In fact, I've come to suspect that my current therapist is a closeted Aspie. When I brought this idea up to him a couple of sessions ago, he seemed to agree in general. He's definitely the most wonderful therapist I've used. So intuitive on what my problems are. He just "gets it," if you will. It makes me wish there were more people out there like him, not simply in therapist roles but in everyday roles.

I would highly recommend that we get more HFAs or Aspies in therapist roles.


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18 Aug 2015, 3:13 pm

Therapy isn't intuitive social interaction, it's thoughtful, so if your special interest is in understanding how to help people, and that's something you focus on, certainly. IMO yes.



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18 Aug 2015, 8:06 pm

Waterfalls wrote:
Therapy isn't intuitive social interaction, it's thoughtful, so if your special interest is in understanding how to help people, and that's something you focus on, certainly. IMO yes.


I've been interested in this for years.

I applied to work at my local mental-health center and had an interview last week...if I get hired, I think I may be well on my way to my next career (providing I do a good job, that is :) ).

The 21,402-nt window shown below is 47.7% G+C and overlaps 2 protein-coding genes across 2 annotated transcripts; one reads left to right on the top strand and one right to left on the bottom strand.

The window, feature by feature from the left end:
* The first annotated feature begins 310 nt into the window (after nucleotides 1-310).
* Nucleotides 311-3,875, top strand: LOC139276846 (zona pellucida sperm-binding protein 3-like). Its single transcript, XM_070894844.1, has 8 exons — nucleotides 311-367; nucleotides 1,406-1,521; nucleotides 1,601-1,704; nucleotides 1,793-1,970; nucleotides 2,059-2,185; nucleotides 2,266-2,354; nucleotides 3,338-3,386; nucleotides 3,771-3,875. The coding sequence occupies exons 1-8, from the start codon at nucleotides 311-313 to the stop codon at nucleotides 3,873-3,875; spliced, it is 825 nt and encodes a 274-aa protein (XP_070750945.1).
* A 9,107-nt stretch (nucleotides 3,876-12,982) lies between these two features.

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18 Aug 2015, 8:40 pm

How would a therapist "candidate" go through a quality high school, college and graduate school to even become a therapist? I had a rough time in college, but this was back in the 80s is it different now?

When I went to college, I found out I was very poorly prepared because I had received special education and it turns out few people from my high school went to college anyway.



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18 Aug 2015, 10:01 pm

Laymasterflex wrote:
Crazy question I know but do you think its possible. Especially if you have been through a ton of your own problems and can emphasize


One cannot generalize this issue.
If the individual has moderate to severe problems with TOM and empathy, then it is a no go.
There are some Aspies that would make excellent Therapists though.